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4 Steps to Protecting Your Child's Special Education during Remote Learning

Updated: Apr 25

I work with families who have school-aged children with special needs navigate through the special education process. What does that mean exactly? First and foremost, I listen to the families. Then I help them put into words what they desire for their child now and in the future, I clarify the jargon, I give them a voice with the Individualized Education Program (IEP) team, and teach them how valuable they and their child are to our society. I am not a lawyer, but was a special educator for over 25 years and have attended many seminars regarding the law, so I also share the federal law, Individuals with Disabilities Education Act (IDEA) as I understand it and will direct a family to seek an attorney if necessary. Thankfully, I have not had to do that. I try to build bridges between the school district and the family to maintain a positive relationship with all members of the IEP team. This is imperative in order to write an appropriate IEP for the child that meets the child's unique needs and prepares that child for further education, employment, and independent living.


When I tell people what I do for a living I often get the question/statement "So, you're an advocate?" My response is usually the same, "No, but technically yes." Based solely on the definition of a special education advocate -someone who works on behalf of a student and student's family to help the family obtain special education services- yes, I am. However, based on the mindset I have regarding advocates, how I approach working with the families, and the results I have achieved, then no, I am more of a coach. I can even call myself a Master IEP Coach® since completing the Master IEP Coach® Mentorship Program.


Having been a former teacher I can remember having advocates attend a few of my meetings. When the term advocate is mentioned in a school setting, the tension rises. Even though I believed I was doing everything correctly and appropriately for the child, it caused anxiety in me. Other members of the IEP team became defensive and seemed ready for a fight. Even if the school is completely in the right (or they think they are), bringing in an advocate is adversarial to them. That is not how I want the families I work with to be perceived. I do not want to be perceived as a "finger pointing, blame throwing, carrying pitchforks and torches" person. I want the families and myself to be considered an equal part of the IEP team. I want the child with special needs to be the main focus. I want to see all children, with or without disabilities, be successful in life. That looks different for every individual and that's okay. I want to work with both groups to find solutions, come up with ideas, try new things, and really collaborate with one another to write an appropriate IEP for the student.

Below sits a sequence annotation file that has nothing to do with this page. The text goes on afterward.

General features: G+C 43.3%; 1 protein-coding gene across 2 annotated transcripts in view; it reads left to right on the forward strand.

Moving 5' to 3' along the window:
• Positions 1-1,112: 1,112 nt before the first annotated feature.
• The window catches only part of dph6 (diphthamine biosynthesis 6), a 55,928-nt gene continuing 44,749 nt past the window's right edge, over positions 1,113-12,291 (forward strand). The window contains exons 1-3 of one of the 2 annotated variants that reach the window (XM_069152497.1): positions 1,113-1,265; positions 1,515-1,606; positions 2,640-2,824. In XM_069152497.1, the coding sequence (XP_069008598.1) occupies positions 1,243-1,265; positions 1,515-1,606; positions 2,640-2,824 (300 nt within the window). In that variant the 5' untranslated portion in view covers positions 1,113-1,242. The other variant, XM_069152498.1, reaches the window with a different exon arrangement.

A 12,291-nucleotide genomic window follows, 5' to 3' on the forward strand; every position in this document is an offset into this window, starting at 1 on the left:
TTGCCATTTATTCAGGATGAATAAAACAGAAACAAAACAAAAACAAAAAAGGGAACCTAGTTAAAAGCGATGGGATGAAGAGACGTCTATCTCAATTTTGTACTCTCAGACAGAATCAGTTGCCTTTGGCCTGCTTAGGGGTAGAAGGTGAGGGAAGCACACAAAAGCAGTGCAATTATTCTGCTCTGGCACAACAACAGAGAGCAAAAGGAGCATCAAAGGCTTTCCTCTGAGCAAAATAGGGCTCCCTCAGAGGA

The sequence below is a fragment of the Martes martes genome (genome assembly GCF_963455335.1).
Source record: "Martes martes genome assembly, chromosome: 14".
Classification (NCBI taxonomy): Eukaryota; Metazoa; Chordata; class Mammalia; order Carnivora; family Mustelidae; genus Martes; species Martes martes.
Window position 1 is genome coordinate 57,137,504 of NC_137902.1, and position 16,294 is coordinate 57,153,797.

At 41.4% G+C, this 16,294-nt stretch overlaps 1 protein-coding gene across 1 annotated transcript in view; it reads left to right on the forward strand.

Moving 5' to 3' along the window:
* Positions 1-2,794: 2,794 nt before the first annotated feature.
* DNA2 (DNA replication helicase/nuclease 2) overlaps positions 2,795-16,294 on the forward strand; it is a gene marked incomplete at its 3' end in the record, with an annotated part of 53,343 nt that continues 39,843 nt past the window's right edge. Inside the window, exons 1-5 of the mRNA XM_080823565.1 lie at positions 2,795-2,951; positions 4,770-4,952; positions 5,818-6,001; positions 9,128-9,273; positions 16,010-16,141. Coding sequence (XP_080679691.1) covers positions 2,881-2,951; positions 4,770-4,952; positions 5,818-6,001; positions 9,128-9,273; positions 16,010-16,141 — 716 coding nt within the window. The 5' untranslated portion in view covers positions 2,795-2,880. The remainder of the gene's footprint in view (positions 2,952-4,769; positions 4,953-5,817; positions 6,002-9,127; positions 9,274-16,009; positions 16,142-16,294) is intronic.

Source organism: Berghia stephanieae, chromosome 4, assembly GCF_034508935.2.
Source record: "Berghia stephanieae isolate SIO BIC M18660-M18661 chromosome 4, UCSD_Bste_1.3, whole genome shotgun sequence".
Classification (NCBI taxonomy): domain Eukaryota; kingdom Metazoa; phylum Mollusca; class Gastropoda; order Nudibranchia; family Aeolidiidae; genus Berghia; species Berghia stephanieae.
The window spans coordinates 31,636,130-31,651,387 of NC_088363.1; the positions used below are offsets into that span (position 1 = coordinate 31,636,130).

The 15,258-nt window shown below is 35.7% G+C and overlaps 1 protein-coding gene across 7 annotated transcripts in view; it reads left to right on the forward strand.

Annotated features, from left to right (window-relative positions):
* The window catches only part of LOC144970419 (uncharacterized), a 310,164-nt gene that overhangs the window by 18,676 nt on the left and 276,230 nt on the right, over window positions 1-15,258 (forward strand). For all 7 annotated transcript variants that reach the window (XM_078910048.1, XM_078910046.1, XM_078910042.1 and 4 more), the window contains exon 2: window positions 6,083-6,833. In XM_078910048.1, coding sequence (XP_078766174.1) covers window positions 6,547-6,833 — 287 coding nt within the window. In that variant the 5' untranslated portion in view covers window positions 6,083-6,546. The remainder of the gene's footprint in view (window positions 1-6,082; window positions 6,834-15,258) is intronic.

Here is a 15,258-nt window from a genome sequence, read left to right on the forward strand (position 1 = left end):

Since becoming an IEP Consultant and Master IEP Coach® I have become involved in many groups online and in person (when allowed). Many of these groups are filled with parents of children with special needs. Some of the groups are filled with what I call "Adversarial Advocates." These are the people whose only intent seems to be "finger pointing, blame throwing, and carrying pitchforks and torches." I have nothing against those advocates. I believe they are necessary in some cases. It's probable that their type of advocacy is why and who we have to thank for our special education laws. However, that is not my style. I have read comments in these groups, personally spoken with parents, or received emails from parents feeling very torn and worried about what is happening with their child's education. There seems to be two very different approaches on how this should be addressed.


Right now we are traversing through choppy, uncharted waters as we have had to embrace remote learning. Right now, no student is getting the education they were expecting to get for the remainder of the school year. Right now, educators are doing the best they can. So many of my teacher friends are agonizing over not being able to teach their students face to face. TMany of them are figuring out how to parent and teach simultaneously, while learning new technology. The school districts are scrambling trying to figure out the best way to reach and serve all students. Everyone, teachers and students, are now learning differently. Some students are thriving with this new way while others are not even able to check in to get the work. Some students have a parent who was home (working for an outside company or for themselves) already and others have parents who are trying to balance working from home and teaching their child(ren). Some are dealing with sickness, loss of jobs, less income, and all are worrying at some level. If this is an ideal situation for a family, they would be the exception. Children who learned differently from the start have even more challenges. Their families have even more challenges. Their teachers and therapists have more challenges.


School-aged students who have been identified under a category of IDEA are guaranteed a free appropriate public education (FAPE).

Is my child's IEP being followed exactly as it is written? Probably not.